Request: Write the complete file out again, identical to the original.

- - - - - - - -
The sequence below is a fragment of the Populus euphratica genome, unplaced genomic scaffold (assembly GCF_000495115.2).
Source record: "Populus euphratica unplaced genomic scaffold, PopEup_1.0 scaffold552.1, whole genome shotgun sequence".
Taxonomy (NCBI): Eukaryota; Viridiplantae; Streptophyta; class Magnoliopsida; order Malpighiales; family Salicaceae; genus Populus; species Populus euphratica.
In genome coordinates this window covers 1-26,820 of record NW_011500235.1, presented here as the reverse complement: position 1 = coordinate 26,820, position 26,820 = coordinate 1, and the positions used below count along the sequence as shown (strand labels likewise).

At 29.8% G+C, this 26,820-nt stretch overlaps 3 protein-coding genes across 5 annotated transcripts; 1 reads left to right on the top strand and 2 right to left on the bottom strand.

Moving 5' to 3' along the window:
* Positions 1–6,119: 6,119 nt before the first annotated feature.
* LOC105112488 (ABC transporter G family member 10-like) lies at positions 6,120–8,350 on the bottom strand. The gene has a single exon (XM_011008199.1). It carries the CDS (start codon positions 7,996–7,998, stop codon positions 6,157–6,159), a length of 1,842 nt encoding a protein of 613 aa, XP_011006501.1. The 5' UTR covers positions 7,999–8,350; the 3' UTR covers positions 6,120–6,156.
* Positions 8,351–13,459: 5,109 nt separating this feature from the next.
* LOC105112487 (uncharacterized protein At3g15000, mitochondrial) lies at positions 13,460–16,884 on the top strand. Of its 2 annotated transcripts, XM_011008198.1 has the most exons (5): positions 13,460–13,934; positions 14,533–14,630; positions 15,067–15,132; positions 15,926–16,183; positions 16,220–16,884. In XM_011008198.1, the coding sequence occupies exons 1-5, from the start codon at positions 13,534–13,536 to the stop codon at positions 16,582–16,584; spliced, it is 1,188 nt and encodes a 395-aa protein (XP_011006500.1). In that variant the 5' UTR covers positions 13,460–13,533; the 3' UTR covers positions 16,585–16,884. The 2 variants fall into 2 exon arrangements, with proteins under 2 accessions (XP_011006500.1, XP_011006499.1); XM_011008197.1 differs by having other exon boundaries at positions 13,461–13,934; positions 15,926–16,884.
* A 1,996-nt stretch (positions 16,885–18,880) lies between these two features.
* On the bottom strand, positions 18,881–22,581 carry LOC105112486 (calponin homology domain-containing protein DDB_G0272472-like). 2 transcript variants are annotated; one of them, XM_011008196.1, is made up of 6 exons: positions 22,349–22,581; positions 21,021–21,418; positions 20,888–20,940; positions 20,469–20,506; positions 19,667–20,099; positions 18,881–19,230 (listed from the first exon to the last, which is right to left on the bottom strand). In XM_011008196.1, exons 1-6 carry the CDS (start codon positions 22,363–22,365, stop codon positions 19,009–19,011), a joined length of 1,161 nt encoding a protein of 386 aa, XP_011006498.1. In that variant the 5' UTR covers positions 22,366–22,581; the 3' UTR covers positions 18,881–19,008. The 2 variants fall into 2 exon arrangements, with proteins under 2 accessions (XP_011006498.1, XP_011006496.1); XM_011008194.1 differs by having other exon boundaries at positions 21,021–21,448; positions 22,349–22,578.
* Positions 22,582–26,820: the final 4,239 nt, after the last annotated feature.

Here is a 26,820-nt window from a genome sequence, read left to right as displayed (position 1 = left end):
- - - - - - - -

The sequence below is a fragment of the Populus euphratica genome, unplaced genomic scaffold (assembly GCF_000495115.2).
Source record: "Populus euphratica unplaced genomic scaffold, PopEup_1.0 scaffold552.1, whole genome shotgun sequence".
Taxonomy (NCBI): Eukaryota; Viridiplantae; Streptophyta; class Magnoliopsida; order Malpighiales; family Salicaceae; genus Populus; species Populus euphratica.
In genome coordinates this window covers 1-26,820 of record NW_011500235.1, presented here as the reverse complement: position 1 = coordinate 26,820, position 26,820 = coordinate 1, and the positions used below count along the sequence as shown (strand labels likewise).

At 29.8% G+C, this 26,820-nt stretch overlaps 3 protein-coding genes across 5 annotated transcripts; 1 reads left to right on the top strand and 2 right to left on the bottom strand.

Moving 5' to 3' along the window:
* Positions 1–6,119: 6,119 nt before the first annotated feature.
* LOC105112488 (ABC transporter G family member 10-like) lies at positions 6,120–8,350 on the bottom strand. The gene has a single exon (XM_011008199.1). It carries the CDS (start codon positions 7,996–7,998, stop codon positions 6,157–6,159), a length of 1,842 nt encoding a protein of 613 aa, XP_011006501.1. The 5' UTR covers positions 7,999–8,350; the 3' UTR covers positions 6,120–6,156.
* Positions 8,351–13,459: 5,109 nt separating this feature from the next.
* LOC105112487 (uncharacterized protein At3g15000, mitochondrial) lies at positions 13,460–16,884 on the top strand. Of its 2 annotated transcripts, XM_011008198.1 has the most exons (5): positions 13,460–13,934; positions 14,533–14,630; positions 15,067–15,132; positions 15,926–16,183; positions 16,220–16,884. In XM_011008198.1, the coding sequence occupies exons 1-5, from the start codon at positions 13,534–13,536 to the stop codon at positions 16,582–16,584; spliced, it is 1,188 nt and encodes a 395-aa protein (XP_011006500.1). In that variant the 5' UTR covers positions 13,460–13,533; the 3' UTR covers positions 16,585–16,884. The 2 variants fall into 2 exon arrangements, with proteins under 2 accessions (XP_011006500.1, XP_011006499.1); XM_011008197.1 differs by having other exon boundaries at positions 13,461–13,934; positions 15,926–16,884.
* A 1,996-nt stretch (positions 16,885–18,880) lies between these two features.
* On the bottom strand, positions 18,881–22,581 carry LOC105112486 (calponin homology domain-containing protein DDB_G0272472-like). 2 transcript variants are annotated; one of them, XM_011008196.1, is made up of 6 exons: positions 22,349–22,581; positions 21,021–21,418; positions 20,888–20,940; positions 20,469–20,506; positions 19,667–20,099; positions 18,881–19,230 (listed from the first exon to the last, which is right to left on the bottom strand). In XM_011008196.1, exons 1-6 carry the CDS (start codon positions 22,363–22,365, stop codon positions 19,009–19,011), a joined length of 1,161 nt encoding a protein of 386 aa, XP_011006498.1. In that variant the 5' UTR covers positions 22,366–22,581; the 3' UTR covers positions 18,881–19,008. The 2 variants fall into 2 exon arrangements, with proteins under 2 accessions (XP_011006498.1, XP_011006496.1); XM_011008194.1 differs by having other exon boundaries at positions 21,021–21,448; positions 22,349–22,578.
* Positions 22,582–26,820: the final 4,239 nt, after the last annotated feature.

Here is a 26,820-nt window from a genome sequence, read left to right as displayed (position 1 = left end):